Data on abundances of interstellar atoms, ions and molecules in front of zeta Oph are assembled and analyzed. The gas-phase abundances of at least 11 heavy elements are significantly lower, relative to hydrogen, than in the solar system. The abundance deficiencies of certain elements correlate with the temperatures derived theoretically for particle condensation in stellar atmospheres or nebulae, suggesting that these elements have condensed into dust grains near stars. There is evidence that other elements have accreted onto such grains after their arrival in interstellar space. The extinction spectrum of zeta Oph can be explained qualitatively and, to a degree, quantitatively by dust grains composed of silicates, graphite, silicon carbide, and iron, with mantles composed of complex molecules of H, C, N, and O. This composition is consistent with the observed gas-phase deficiencies.

  5. Robust Abundance Estimation in Animal Abundance Surveys with Imperfect Detection

    EPA Science Inventory

    Surveys of animal abundance are central to the conservation and management of living natural resources. However, detection uncertainty complicates the sampling process of many species. One sampling method employed to deal with this problem is depletion (or removal) surveys in whi...

  6. Comprehensive phylogenetic analysis of bacterial reverse transcriptases.

    PubMed

    Toro, Nicolás; Nisa-Martínez, Rafael

    2014-01-01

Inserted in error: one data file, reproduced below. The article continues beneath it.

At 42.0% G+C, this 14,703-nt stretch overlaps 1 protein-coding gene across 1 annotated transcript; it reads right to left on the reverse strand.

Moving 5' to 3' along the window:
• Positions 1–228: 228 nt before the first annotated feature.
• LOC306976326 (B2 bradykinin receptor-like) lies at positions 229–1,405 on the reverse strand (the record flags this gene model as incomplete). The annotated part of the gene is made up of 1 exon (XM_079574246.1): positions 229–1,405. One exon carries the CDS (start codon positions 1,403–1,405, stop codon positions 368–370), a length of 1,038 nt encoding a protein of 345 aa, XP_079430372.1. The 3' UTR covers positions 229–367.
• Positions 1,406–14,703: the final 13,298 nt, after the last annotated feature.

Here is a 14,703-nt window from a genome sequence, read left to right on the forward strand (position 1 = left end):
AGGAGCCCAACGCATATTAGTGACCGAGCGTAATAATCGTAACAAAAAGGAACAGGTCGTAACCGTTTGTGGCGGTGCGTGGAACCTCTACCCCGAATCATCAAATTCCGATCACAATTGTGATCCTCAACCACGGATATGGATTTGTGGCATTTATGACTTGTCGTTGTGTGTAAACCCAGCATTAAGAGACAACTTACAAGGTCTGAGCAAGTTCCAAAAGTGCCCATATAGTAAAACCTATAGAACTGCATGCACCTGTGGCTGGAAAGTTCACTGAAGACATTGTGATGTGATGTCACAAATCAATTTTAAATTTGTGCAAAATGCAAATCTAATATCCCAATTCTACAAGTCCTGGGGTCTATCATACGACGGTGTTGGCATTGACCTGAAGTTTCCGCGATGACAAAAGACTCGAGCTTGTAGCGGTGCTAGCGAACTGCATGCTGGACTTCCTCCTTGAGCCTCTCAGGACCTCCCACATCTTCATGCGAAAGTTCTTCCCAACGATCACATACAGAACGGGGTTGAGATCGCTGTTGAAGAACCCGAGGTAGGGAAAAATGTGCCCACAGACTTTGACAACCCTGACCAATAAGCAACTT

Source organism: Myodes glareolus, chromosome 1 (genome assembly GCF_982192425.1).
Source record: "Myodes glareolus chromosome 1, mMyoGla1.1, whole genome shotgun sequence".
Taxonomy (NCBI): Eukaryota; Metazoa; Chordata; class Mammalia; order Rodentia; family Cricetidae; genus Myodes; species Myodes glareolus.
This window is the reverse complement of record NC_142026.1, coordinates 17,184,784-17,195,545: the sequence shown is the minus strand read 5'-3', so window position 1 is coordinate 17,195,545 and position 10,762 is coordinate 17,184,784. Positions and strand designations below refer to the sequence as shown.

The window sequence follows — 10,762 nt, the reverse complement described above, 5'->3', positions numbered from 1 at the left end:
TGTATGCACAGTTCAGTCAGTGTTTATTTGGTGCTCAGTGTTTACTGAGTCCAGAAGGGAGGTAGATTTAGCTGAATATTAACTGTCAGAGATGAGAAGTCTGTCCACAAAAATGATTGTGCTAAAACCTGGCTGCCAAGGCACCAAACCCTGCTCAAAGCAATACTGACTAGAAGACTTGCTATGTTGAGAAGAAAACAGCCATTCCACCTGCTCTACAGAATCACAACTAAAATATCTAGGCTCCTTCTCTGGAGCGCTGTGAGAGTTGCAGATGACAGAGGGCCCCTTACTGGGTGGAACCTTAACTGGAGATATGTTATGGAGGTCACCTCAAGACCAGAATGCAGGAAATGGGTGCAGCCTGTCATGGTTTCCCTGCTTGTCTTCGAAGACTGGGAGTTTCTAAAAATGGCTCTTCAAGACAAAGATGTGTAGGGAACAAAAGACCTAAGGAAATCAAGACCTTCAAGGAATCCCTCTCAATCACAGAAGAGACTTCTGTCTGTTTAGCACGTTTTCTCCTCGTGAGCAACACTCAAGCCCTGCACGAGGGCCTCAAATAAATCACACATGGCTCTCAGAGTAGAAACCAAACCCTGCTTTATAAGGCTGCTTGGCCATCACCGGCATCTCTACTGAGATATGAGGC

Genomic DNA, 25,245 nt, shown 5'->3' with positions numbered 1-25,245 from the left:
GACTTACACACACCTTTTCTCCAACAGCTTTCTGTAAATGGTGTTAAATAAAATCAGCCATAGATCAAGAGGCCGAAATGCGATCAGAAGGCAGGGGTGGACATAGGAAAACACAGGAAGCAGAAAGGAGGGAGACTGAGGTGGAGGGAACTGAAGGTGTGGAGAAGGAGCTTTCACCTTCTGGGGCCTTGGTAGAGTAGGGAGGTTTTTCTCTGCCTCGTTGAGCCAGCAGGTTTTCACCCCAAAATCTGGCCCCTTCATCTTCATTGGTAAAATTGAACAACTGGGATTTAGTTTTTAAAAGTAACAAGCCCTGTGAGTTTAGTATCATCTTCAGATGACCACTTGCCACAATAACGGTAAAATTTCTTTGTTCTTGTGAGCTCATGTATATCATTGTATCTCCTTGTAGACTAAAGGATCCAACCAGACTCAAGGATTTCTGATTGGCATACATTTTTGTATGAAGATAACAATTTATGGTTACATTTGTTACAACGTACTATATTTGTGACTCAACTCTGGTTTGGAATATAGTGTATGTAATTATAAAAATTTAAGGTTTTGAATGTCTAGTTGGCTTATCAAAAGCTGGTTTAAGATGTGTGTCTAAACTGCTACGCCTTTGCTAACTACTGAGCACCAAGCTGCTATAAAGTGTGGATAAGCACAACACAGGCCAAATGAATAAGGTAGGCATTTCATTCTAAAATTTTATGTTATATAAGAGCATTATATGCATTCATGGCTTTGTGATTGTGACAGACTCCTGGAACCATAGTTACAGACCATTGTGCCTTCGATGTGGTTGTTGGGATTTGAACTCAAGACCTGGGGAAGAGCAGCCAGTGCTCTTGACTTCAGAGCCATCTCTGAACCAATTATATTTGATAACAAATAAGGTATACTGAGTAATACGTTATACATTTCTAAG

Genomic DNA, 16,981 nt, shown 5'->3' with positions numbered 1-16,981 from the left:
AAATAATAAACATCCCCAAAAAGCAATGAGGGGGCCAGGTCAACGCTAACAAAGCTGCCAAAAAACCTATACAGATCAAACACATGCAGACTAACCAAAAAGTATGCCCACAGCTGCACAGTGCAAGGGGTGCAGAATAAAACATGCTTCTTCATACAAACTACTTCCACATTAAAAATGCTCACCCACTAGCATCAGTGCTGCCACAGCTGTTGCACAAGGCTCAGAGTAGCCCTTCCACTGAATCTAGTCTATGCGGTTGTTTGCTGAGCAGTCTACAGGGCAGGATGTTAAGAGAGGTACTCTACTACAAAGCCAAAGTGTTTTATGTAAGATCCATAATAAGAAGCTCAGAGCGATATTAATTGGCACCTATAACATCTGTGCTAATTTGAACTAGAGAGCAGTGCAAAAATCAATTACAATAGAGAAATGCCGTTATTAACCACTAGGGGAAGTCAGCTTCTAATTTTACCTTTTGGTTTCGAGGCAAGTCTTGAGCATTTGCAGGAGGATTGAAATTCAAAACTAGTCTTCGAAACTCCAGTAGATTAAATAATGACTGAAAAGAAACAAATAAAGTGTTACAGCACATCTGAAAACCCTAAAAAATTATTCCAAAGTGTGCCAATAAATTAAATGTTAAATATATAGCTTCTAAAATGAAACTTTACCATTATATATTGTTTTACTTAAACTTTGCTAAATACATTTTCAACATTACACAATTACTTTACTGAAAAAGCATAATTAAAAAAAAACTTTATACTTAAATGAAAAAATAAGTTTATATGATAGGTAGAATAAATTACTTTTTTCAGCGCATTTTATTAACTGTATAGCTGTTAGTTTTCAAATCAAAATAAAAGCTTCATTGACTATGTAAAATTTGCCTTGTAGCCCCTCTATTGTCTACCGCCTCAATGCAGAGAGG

Much less is known about reverse transcriptases (RTs) in prokaryotes than in eukaryotes, with most prokaryotic enzymes still uncharacterized. Two surveys involving BLAST searches for RT genes in prokaryotic genomes revealed the presence of large numbers of diverse, uncharacterized RTs and RT-like sequences. Here, using consistent annotation across all sequenced bacterial species from GenBank and other sources via RAST, available from the PATRIC (Pathogenic Resource Integration Center) platform, we have compiled the data for currently annotated reverse transcriptases from completely sequenced bacterial genomes. RT sequences are broadly distributed across bacterial phyla, but green sulfur bacteria and cyanobacteria have the highest levels of RT sequence diversity (≤85% identity) per genome. By contrast, phylum Actinobacteria, for which a large number of genomes have been sequenced, was found to have a low RT sequence diversity. Phylogenetic analyses revealed that bacterial RTs could be classified into 17 main groups: group II introns, retrons/retron-like RTs, diversity-generating retroelements (DGRs), Abi-like RTs, CRISPR-Cas-associated RTs, group II-like RTs (G2L), and 11 other groups of RTs of unknown function. Proteobacteria had the highest potential functional diversity, as they possessed most of the RT groups. Group II introns and DGRs were the most widely distributed RTs in bacterial phyla. Our results provide insights into bacterial RT phylogeny and the basis for an update of annotation systems based on sequence/domain homology.